Man United’s Solskajer slams festive fixture pile-up

Manchester United’s manager Ole Gunnar Solskjaer reacts during a match between his club and Brighton at Old Trafford, Manchester. (Reuters/File)
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Updated 28 December 2019

Man United’s Solskajer slams festive fixture pile-up

  • The club to play its 2019 final league match on Saturday, just over 48 hours since a comeback win over Newcastle

LONDON: Manchester United’s Ole Gunnar Solskjaer has become the latest Premier League manager to complain about the “unfair” packed program of fixtures over Christmas and New Year.

United play their final league match of 2019 against Burnley on Saturday, just over 48 hours since competing a 4-1 comeback win over Newcastle.

Those matches form part of a sequence of seven games in 21 days that is hard to square with modern notions of rest and recovery.

But such is the commercial appeal of the traditionally congested program that change does not appear likely anytime soon, even though Jurgen Klopp, the manager of runaway leaders Liverpool said recently it was a “crime” for teams to have to play on both Dec. 26 and 27.

“I don’t think it is fair on the boys at all,” said United manager Solskjaer.

“I don’t think it is fair to be expected to perform at the best of your level, both mentally and physically, 48 hours after you have played.

“But I think we are in the best position to perform on Saturday. One — the game was over after 45 minutes. Two — we are young,” the former United striker added.

“We have a great chance against Burnley to perform at the best level because our boys, when you are 23, which is the average age of the outfield starting players (against Newcastle), that will make it easier for us to recover than Burnley, for example. I think.

“They played until the end against Everton. We were done after 45 minutes and used the second half as recovery.

“But it is not fair, especially when a game at Watford has just gone and there will be a game New Years’ Day.

“Two games in three days is possible once in a while but not when it is as tight as this.”

The Norwegian, asked if English football might change its ways, replied: “You are a traditionalist country. You like your traditions. I can’t see it being changed, no. But it should be.”

As for how he coped during his playing days, Solskjaer jokingly said: “It was easy for me. I was on the bench all the time! I never played 90 minutes twice in three days.

“Maybe I did one year. I scored against Villa and Ipswich. You have to look after yourself.

“You have to eat the right things, drink the right things, sleep well.”

Separately, United midfielder Paul Pogba decided to make a personal protest against racism following the ongoing “ignorance” demonstrated at football stadiums throughout Europe.

“No to racism” and “We are one” read the wristbands that Pogba asked his teammates to join him in wearing before the match, with the World Cup winner then presenting his to a young fan in the crowd.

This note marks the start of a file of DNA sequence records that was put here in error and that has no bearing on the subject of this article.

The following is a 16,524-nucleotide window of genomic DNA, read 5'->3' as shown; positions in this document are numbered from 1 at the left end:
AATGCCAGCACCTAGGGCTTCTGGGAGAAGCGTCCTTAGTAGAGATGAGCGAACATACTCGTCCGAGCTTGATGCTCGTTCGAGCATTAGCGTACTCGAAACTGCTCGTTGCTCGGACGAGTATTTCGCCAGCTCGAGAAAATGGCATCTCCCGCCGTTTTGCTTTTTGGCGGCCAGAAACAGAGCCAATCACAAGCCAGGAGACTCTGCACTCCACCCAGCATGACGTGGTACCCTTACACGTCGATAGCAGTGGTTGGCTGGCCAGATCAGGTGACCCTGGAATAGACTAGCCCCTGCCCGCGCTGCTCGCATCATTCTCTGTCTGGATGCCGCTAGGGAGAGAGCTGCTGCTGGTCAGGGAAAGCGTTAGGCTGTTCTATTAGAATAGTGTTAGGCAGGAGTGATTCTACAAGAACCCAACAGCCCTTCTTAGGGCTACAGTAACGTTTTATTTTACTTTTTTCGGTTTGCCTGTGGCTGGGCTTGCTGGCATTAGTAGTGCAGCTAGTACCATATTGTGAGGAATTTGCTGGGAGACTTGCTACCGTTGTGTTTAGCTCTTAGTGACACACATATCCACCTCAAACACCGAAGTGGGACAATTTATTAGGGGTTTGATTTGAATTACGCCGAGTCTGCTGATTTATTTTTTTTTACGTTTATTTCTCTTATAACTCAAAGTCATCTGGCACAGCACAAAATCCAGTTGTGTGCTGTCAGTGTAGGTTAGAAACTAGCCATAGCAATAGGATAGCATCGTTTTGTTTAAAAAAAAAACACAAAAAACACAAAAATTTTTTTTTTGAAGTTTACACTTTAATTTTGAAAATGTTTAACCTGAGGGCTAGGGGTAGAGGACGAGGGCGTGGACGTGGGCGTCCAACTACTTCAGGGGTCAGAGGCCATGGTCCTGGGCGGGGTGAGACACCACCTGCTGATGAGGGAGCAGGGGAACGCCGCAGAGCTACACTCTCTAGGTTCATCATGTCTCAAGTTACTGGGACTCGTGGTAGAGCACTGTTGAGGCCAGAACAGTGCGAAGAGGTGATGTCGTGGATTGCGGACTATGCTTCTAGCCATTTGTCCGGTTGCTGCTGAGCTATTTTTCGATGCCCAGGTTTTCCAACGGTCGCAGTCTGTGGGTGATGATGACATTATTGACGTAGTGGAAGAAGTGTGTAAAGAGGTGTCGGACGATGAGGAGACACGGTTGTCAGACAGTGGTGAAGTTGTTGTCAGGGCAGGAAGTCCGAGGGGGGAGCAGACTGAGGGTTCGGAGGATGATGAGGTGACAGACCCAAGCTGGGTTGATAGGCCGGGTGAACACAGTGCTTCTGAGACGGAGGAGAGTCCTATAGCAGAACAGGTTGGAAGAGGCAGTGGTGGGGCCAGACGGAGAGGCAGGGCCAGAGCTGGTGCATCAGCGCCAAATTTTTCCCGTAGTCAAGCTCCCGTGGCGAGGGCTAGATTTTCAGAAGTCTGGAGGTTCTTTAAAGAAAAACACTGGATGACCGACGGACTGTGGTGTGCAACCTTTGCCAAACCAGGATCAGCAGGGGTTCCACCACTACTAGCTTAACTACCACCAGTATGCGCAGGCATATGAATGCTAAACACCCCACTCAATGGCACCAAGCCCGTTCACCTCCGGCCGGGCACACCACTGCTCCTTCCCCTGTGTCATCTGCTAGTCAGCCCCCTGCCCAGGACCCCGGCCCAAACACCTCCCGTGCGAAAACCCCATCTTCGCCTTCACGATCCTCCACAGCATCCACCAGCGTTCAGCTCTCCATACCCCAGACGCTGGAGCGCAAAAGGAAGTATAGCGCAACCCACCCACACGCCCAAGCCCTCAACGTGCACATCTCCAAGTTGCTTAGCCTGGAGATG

England cricket players donate, take pay cuts amid COVID-19 crisis

Updated 05 April 2020

England cricket players donate, take pay cuts amid COVID-19 crisis

  • The England and Wales Cricket Board (ECB) has said the season will not start before May 28
  • ECB’s centrally contracted women players to take a salary reduction for the months of April, May and June

LONDON: England’s centrally contracted male cricketers will donate £500,000 ($613,000) to the Board and charities while their women’s team counterparts have volunteered a three-month pay cut amid the COVID-19 pandemic, the players’ association (PCA) said.

The England and Wales Cricket Board (ECB) has said the season will not start before May 28 and speculation has been mounting over how their leading players would respond to the situation.

“Following a meeting today of all of the England men’s centrally contracted cricketers, the players have agreed to make an initial donation of £0.5 million to the ECB and to selected good causes ...” the Professional Cricketers’ Association said in a statement.

“This contribution is the equivalent of all of the England centrally contracted players taking a 20 percent reduction in their monthly retainers for the next three months.

“The players will continue to discuss with the ECB the challenging situation faced by the game and society as a whole and will consider how best to support the ECB and both the cricketing and wider community going forward.”

The ECB’s centrally contracted women players have volunteered to take a salary reduction for the months of April, May and June in line with their coaches and support staff.

England women’s captain Heather Knight said: “All the players felt like it was the right response in the current climate to take a pay cut in line with what our support staff are taking.

“We know how the current situation is affecting the game and we want to help as much as we can.

“We will be discussing with the ECB further ways we can help the game in the coming weeks,” added Knight, who has signed up with the National Health Service (NHS) as a volunteer.

The ECB has announced a 61 million pounds aid package to help the local game withstand the financial impact of the pandemic.

Wicketkeeper-batsman Jos Buttler is currently auctioning the shirt he wore in England’s 2019 World Cup final victory to raise funds for efforts to fight the coronavirus.